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The Works of the Rev. Jonathan Swift/Volume 19/From Jonathan Swift to Rebecca Dingley - 2

TO THE SAME.


DECEMBER 28, 1734.


PRAY God bless you, and restore your health, and give you many happy new years. I send you your usual Christmas box. I will see you as soon as I can. I am tolerably well, but have no security to continue so. We must all submit, both by piety and necessity. I am ever entirely yours. I send you two bottles of wine[1].


  1. It was known by an accident, after Dr. Swift's memory failed, that he allowed an annuity of fifty-two pounds to Mrs. Dingley, but instead of doing this with the pride of a benefactor, or gratifying his pride by making her feel her dependance, he always pretended that he acted as her agent, and that the money he paid her, was the produce of a certain sum which she had in the funds; and, the better to save appearances, he always took her receipt, and sometimes would pretend, with great seeming vexation, that she drew upon him before he had received her money from London. However he was punctual in paying it quarterly. He used to write the receipt himself in the following form every quarter day, and sent it to be signed by the messenger who carried the money:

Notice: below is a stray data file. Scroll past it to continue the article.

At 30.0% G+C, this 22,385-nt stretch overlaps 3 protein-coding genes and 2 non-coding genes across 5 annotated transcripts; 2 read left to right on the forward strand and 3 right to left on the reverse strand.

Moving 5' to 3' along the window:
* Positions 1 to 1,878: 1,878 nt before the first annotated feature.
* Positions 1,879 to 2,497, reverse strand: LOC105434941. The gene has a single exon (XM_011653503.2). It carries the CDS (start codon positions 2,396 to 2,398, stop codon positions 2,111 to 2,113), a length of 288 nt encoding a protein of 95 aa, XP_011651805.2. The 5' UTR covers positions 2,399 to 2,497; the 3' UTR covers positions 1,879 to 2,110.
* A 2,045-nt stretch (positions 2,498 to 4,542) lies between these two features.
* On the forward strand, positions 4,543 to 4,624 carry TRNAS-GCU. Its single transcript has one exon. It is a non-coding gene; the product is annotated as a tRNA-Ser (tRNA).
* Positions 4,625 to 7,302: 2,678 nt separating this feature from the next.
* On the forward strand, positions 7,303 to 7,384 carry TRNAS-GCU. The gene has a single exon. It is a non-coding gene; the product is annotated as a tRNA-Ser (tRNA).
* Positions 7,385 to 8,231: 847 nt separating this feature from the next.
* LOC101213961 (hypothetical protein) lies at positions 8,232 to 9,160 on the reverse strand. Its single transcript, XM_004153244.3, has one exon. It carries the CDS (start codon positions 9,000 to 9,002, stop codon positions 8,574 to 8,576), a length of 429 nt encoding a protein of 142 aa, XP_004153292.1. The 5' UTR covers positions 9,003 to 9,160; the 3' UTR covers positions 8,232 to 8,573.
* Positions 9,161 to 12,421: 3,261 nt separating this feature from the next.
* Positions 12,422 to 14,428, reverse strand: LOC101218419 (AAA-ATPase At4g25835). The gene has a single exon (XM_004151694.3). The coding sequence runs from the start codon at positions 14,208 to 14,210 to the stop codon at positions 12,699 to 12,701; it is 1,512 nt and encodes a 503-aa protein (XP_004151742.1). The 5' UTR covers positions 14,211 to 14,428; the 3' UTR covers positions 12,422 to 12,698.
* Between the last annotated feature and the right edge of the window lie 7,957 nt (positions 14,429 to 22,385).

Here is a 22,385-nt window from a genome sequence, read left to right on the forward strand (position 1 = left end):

"July 25th, 1737.


    "Then received from Doctor Swift, dean of St. Patrick's, the sum of thirteen pounds sterling, in full for one quarter's rent of payments out of funds in England, by advance of what will be due to me at Michaelmas next, in this year 1737; the said dean always paying me one quarter by advance. I say received by me,


    Mrs. Dingley died, before her benefactor, in July 1743.